- If you don’t like the recipe choices for a given day (there’s always a basic one and an adventurous one), you can eat vegetables plus your choice of protein instead. The meals are very flexible.
So, are we glad we did the detox? Absolutely!
How will we eat going forward? Our plan is to stick to the guidelines for a couple of months, then start adding in some of the “forbidden” foods to see how they affect us. We feel so good at the moment and we’ve had such success we don’t want to change anything!
For Father’s Day we decided to all meet at Mom & Dad’s lake house and bring lunch to them instead of going out to a restaurant. The CompostMaster did a most excellent job of grilling Angoori Shrimp (Glazed Shrimp & Grape Kebobs), Asian-flavored chicken kebabs (declared by Nephew #1 to be “the best chicken I’ve ever tasted”), zucchini and pineapple. In addition, we had a pasta salad, Spinach Salad with Macerated Blueberries and Nectarines (recipe below) and, Dad’s favorite, pineapple upside down cake. I guess we’re a fruity family.
This salad travels well. Basically, you can mix up the dressing and add the fruit ahead of time. Then, just before you’re ready to eat, add the spinach and nuts. In fact, I often macerate the fruit, store it in the refrigerator and then we have an instant, no-fuss salad quickly ready for lunch or dinner.
As with the Garden Fresh Vegetable Soup, the recipe below is a specific example of a more general technique. To make a green salad with macerated fruit and nuts:
- Mix up the dressing with any type of balsamic or wine-based vinegar you have. This is a great time to experiment with those vinegars you picked up at the specialty shop. Fruity vinegars work very well.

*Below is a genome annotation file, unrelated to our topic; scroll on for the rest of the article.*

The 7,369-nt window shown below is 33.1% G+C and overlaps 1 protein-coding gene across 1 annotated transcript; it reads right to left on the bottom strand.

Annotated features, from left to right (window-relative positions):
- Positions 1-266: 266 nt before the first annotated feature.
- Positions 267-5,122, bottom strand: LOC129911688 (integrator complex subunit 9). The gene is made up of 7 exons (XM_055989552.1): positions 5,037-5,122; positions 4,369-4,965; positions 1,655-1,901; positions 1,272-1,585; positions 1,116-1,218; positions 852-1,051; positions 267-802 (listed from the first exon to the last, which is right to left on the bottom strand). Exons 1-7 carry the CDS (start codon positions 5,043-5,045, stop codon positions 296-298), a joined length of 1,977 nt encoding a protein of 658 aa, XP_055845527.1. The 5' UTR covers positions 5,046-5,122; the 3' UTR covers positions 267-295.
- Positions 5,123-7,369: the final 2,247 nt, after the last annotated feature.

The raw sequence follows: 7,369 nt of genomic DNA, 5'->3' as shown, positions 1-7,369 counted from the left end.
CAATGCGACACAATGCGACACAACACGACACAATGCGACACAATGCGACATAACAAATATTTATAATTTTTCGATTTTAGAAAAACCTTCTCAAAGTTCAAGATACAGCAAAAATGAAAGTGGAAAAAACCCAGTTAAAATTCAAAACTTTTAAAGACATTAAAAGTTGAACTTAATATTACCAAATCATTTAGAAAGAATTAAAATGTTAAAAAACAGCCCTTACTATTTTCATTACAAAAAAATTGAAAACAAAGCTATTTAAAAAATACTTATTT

- Add 1-1/2 pounds of whatever fruit is in season. Blueberries have just arrived at the farmers’ markets here in North Carolina, so I used them (and, boy, were they good). Try apples and pears in the fall or oranges and mangoes in the winter. You can also use frozen fruit in a pinch.
- Mix in some salad greens.
- Add your favorite nuts. Walnuts, almonds and pecans all work well.
If you come up with a particularly good combination of vinegar, fruit, greens and nuts, I’d love to hear about it.
Spinach Salad with Macerated Blueberries and Nectarines
Adapted from VB6 by Mark Bittman
2 tablespoons balsamic vinegar (I used blackberry ginger)
3 tablespoons extra virgin olive oil
1 shallot, cut in half lengthwise and then thinly sliced
1 teaspoon coarse kosher salt
freshly ground black pepper
3/4 pound fresh blueberries
3/4 pound fresh nectarines, pitted and cut into 1/2-inch chunks
10 cups baby spinach
1 cup slivered almonds
In a large bowl, whisk together vinegar, oil, shallot, salt and pepper. Add blueberries and nectarines plus any juice that accumulated while you were chopping the nectarines. Toss to coat and let sit for at least 10 minutes.
Add spinach and almonds and toss until leaves are evenly coated with dressing. Serve immediately.
Makes 6 servings
Per serving: 223 calories, 15g fat (2g sat), 0mg cholesterol, 360mg sodium, 20g carb, 5g fiber, 12g sugar, 6g protein
Nutritional Analysis: If you want to reduce the amount of Fat in this salad, use fewer almonds. If you want to cut back on the amount of Sodium, use less of the added salt.
Since I’m experimenting more and more with vegan and gluten-free foods and I love all types of ethnic cuisines, I was delighted to receive a copy of Dahlia Abraham-Klein’s new book Silk Road Vegetarian.
Sharing the “secrets of healthy and sustainable eating as practiced along the trade routes of Asia for centuries,” this book is perfect for mindful cooks who want to eat a healthy diet filled with locally-sourced ingredients. All recipes are vegetarian; some are also vegan, dairy-free and/or gluten-free. Each recipe is labeled so there is no confusion, but I do wish nutritional information had been included.